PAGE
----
My blog entries have been pretty mild as far as 'subversive stitchers' go. But let me raise the bar a bit with the lovely Karen McTavish of Duluth, Minnesota, who has a quilting technique named after her. Ever heard of McTavishing?
If you are into machine quilting, Karen and McTavishing are part of your experience. She invented the curling, waving form of machine filler stitch based upon the image of 'cartoon hair' -- don't think Betty Boop, think Brenda Starr with hair whipping out and curling around her fair face. Now take away the face and you have an idea of the origins of McTavishing. It doesn't just fill the space but gives the quilt a sense of movement as your gaze glides across its surface. It can be used in place of stippling or meandering designs. And looks beautiful on appliqued, pieced or wholecloth quilts, especially in conjunction with trapunto. Karen's gallery gives you superb examples of not only her skill, but of exquisite quilts.
Karen is making waves, garnering awards, and teaching others her techniques. She is causing movement within the quilt world with her innovative techniques and approach to quilting, raising it to an art form.
She has changed the image of quilters forever. Mention 'quilter' to the average guy on the street and he quickly envisioned white haired old lady with bun and Amish heritage. She wears an apron and cap, gathers around quilting frames with others of her kind and they discuss recipes and child raising while sticking little needles in and out and in and out of fabric. Even my own vision of 'quilter' turns more toward the image of Mom or Grandma. But one refreshing view of Karen and you'll never think of quilter quite the same. She is the biker chick with laughing eyes of quilting, and her 'needle' is the Harley Davidson of the quilting world.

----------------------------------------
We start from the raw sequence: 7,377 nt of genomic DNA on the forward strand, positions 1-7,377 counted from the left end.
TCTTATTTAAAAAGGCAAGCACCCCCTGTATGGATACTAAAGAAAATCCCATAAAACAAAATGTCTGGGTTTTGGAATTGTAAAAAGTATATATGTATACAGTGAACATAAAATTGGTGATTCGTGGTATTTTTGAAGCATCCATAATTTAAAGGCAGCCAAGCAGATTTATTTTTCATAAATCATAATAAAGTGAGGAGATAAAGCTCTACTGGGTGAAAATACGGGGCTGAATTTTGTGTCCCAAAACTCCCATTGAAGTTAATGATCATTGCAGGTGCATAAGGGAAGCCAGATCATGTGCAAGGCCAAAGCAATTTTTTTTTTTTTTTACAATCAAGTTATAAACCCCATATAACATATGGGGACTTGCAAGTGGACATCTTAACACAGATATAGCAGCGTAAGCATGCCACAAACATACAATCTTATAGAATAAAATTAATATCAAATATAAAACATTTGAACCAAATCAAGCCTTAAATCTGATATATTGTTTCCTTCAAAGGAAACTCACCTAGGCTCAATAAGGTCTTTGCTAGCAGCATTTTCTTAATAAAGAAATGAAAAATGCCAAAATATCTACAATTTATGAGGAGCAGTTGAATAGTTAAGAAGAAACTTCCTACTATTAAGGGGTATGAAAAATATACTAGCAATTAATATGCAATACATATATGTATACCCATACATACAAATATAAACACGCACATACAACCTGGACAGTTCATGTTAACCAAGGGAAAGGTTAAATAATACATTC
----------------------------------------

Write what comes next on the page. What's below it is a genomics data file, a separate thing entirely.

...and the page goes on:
She and her long-arm machine eat up the miles, travel down roads others have never traveled and feel the wind in her hair.... Well, you get the picture. One other thing you need to envision when thinking Karen McTavish: tattoos.
She translates her quilt designs into skin art. Now that's my idea of a subversive stitcher.
If you want to learn more about Karen's techniques with cloth, not skin, she has a new book out: Quilting for Show: A Practical Guide to Successful Competition Quilting is available. She has written several books. But it was her trivia game for quilters that caught my attention! Sew You Want to be a Quilter has a game board and uses colored spools of thread as game pieces. It comes with 500 cards filled with questions about what else, quilting! The players must travel to four quilting shops before they can win and all start out together at the gazebo. Answer questions correctly and advance the number of spaces decided by a throw of the dice. Informative and fun and something to do when not working on quilts. Or a great way to educate your family into the world of quilting. I want one! I want one!